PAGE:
Beach Bumming Furbearers
I’ll be the first to admit that I never really was one for the beach. I’ve been at home in the in-land valleys, hemlocks, and hillsides all my life; and while I do enjoy the tranquility and peacefulness of an uninhabited beach with the soothing sounds of the crashing waves and calls of gulls, I can honestly say it isn’t a priority to meander about the over-crowded beaches New Hampshire has to offer. I’ve often thought about life on the shoreline, but my daydreaming was always quickly cut short by my assumption about the lack of furbearers that would call the beaches and salt marshes home. If I can’t trap fur, it really isn’t a place for me. This past weekend, those assumptions, and my clear lack of “worldly experience” would be laid to rest on a trip down the Connecticut coastline.
My fiancé has been on a quest for driftwood for some of her personal projects, so during a weekend jaunt to visit in-laws, we made a pit stop at Hammonasset Beach. If you’ve never been to the beach in February, I strongly suggest you give it a try; minimal people, no crowds or price for admission, and with the mild winter the northeast has been experiencing - beautiful temperatures. You can really appreciate the vast openness of an ocean shoreline when you don’t have to fight through the multi-colored umbrellas, screaming children, and fat guys in Speedos. While we combed and foraged the coastline for treasures, I came upon a patch of dunes with tracks that seemed to stick out amongst the domestic dog and human prints dotting the dry sand.
Wherever I go, it isn’t long before the trapper in me comes out, and to my naive surprise, the beach wouldn’t be any different. I was quite intrigued to discover the travels of a lone Gray Fox darting in and out of the grassy dunes, emerging every now and then to investigate a large drift log or abandoned campfire. Instead of enjoying the picturesque desolate and seemingly endless coastline, I was fully enthralled in the story-telling roadmap that lay in the sand before me. Much like a detective on a crime scene, I immediately stated following the tracks and clues, to paint a picture of this fox’s life on the beach. Like a bloodhound on a hot scent, once the trapper picks up a set of tracks, there really isn’t any use pulling them off of the trail until they get the satisfaction they’re looking for.
I picked up the tracks where the fox emerged using a human walking trail through the dunes onto the main beach. He trotted along the threshold between grass dunes and beach before darting back into the dunes several hundred feet away. He would then emerge at the first focal point along the abandoned beach – a large downed drift log. At this point, it’s clear the fox managed to flush out a small mouse from the log, and pursued its quarry back into grass. After a brief disturbance in the sand, only the fox’s tracks remained to continue several yards down the beach before stopping to urinate on a lone tuft of grass at the dune’s edge. I followed these tracks for several hundred yards down the beach, and was able to catch a quick glimpse at a furbearer’s life on the shore. My fiancé had mentioned that the entrance to the state park was typically loaded with baby bunnies in the spring when she was younger. Between the rabbits, and the nesting shore birds, it’s no surprise a predator like the fox would feel at home at the ocean.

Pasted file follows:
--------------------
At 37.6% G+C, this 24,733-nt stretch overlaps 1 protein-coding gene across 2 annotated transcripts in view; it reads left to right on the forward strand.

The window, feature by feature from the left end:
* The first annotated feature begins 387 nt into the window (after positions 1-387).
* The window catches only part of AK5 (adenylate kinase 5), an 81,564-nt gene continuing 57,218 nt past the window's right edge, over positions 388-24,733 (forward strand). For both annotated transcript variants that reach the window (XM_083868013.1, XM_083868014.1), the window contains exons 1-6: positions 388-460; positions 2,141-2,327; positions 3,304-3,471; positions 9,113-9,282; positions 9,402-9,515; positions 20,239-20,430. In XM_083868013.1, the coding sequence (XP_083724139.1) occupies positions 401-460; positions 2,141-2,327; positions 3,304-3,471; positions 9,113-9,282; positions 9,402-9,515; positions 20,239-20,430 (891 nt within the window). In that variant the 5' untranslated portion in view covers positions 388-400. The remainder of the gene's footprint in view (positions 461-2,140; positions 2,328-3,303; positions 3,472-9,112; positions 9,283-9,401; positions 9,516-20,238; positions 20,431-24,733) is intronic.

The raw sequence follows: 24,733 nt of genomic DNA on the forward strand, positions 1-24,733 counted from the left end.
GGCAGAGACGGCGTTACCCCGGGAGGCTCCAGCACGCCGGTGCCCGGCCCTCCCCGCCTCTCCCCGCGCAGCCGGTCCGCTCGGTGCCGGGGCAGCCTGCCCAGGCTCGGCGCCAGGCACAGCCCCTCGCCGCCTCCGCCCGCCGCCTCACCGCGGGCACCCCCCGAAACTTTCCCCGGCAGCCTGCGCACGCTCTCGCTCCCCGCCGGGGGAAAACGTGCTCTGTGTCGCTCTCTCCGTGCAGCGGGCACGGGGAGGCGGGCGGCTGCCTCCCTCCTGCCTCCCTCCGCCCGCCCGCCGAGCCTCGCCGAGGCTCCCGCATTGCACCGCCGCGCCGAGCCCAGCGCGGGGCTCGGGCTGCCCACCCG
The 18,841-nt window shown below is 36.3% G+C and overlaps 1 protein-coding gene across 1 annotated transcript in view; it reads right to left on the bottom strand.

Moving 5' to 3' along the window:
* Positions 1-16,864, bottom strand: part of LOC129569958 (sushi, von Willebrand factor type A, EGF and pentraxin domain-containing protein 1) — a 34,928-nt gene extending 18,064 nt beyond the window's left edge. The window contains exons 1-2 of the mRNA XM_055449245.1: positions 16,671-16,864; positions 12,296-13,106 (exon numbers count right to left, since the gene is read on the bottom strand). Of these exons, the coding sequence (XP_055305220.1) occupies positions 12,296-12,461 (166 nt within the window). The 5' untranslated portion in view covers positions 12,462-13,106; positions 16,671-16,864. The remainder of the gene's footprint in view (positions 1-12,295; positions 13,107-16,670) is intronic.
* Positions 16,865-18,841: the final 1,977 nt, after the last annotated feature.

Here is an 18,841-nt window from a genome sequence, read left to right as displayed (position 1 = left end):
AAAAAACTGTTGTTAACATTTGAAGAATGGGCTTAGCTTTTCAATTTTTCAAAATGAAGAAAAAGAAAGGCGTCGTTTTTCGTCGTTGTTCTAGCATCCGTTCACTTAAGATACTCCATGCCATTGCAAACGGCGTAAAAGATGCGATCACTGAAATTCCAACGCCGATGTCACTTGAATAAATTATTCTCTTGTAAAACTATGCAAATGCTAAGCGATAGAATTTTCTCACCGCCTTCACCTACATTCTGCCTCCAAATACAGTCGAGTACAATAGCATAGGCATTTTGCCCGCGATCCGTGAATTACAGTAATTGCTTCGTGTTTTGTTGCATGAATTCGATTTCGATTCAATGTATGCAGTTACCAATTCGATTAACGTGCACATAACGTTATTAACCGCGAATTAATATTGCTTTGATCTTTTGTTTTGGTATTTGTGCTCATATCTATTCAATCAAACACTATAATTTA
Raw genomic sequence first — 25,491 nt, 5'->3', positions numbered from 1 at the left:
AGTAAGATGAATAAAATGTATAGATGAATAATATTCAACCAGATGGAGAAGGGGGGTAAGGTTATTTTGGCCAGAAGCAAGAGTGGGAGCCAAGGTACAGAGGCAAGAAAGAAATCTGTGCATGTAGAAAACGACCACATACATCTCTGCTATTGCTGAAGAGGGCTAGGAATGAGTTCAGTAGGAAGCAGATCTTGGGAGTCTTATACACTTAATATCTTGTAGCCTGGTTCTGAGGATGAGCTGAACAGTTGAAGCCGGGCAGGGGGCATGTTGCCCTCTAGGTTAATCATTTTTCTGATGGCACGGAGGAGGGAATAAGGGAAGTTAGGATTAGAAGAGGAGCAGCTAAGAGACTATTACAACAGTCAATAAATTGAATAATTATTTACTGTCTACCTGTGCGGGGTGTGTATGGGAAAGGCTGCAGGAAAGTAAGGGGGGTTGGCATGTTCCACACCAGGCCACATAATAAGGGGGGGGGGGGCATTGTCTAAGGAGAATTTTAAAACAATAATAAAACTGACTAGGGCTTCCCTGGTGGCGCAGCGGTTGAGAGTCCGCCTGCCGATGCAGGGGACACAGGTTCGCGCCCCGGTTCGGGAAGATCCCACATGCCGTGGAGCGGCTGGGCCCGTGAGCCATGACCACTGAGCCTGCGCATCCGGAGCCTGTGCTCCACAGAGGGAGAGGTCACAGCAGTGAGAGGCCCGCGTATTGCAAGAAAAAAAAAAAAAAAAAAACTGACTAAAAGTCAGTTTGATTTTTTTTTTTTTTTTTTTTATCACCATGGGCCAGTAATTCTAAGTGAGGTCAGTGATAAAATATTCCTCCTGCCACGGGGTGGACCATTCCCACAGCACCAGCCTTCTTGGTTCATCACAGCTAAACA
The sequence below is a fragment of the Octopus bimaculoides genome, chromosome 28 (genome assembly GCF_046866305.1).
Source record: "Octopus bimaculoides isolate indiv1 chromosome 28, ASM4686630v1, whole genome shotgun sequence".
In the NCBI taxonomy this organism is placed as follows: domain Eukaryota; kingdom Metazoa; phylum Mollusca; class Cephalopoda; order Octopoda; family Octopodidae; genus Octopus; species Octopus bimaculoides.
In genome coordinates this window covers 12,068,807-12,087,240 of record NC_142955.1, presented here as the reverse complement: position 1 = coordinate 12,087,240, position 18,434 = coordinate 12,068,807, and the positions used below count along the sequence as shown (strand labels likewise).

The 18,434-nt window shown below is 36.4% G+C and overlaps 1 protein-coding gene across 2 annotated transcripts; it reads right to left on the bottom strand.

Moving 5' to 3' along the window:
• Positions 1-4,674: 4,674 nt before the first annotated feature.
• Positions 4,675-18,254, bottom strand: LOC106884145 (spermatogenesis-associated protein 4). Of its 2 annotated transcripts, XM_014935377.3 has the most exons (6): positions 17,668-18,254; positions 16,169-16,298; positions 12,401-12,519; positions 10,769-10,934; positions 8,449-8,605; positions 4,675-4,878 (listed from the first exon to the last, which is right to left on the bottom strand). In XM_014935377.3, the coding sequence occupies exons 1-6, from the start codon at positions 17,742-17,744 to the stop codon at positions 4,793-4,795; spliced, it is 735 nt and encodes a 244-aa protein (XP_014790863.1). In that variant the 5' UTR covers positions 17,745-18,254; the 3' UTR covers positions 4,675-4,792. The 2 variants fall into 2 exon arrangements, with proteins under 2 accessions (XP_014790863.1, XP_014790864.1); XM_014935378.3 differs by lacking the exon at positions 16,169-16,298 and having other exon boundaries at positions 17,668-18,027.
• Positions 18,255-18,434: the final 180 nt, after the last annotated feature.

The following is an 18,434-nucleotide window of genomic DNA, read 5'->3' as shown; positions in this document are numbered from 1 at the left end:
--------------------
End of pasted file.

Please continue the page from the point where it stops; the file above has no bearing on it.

Once I finished reading the fox’s tale of travel, to much of my surprise, I came upon some beaver chew sticks washed up along the otherwise deserted beach. My initial assumption is that they washed ashore of fresh water elsewhere, but the discovery reminded me of a phone call I had received a few years prior from a beach-house owner in Hampton, NH who was dealing with beavers messing about along the shoreline of her property, before returning via an inlet upstream to brackish waters. I didn’t take the job as it was too long a drive from my in-land home, but I always thought of the call as peculiar, as I wouldn’t expect to find beavers in an ocean setting. My understanding is that while beavers can’t survive constantly subjected to salt water, they have been found in and around oceanic waterways.
Muskrats and mink are also staple furbearers for shoreline trappers along Connecticut, Rhode Island and Maryland; so much so that the Frost Trap Company began producing stainless steel body-grip traps in the 1960’s, equipped with brass hinges and dogs to stand up to the corrosive salt-water marshes these trappers inhabited. Reproduction models of these vintage traps are still available today through online trapping vendors.
I never imagined the shoreline being a primary source for trapping furbearers, however after this past weekend’s adventure, it’s clear that much like humans, our wildlife is highly adaptable to all of mother nature’s ever-changing environments.
Are you a shoreline trapper? If so I’d love to hear some of your experiences. Email me via the contact page, or comment via one of LFAT’s social media pages like Facebook.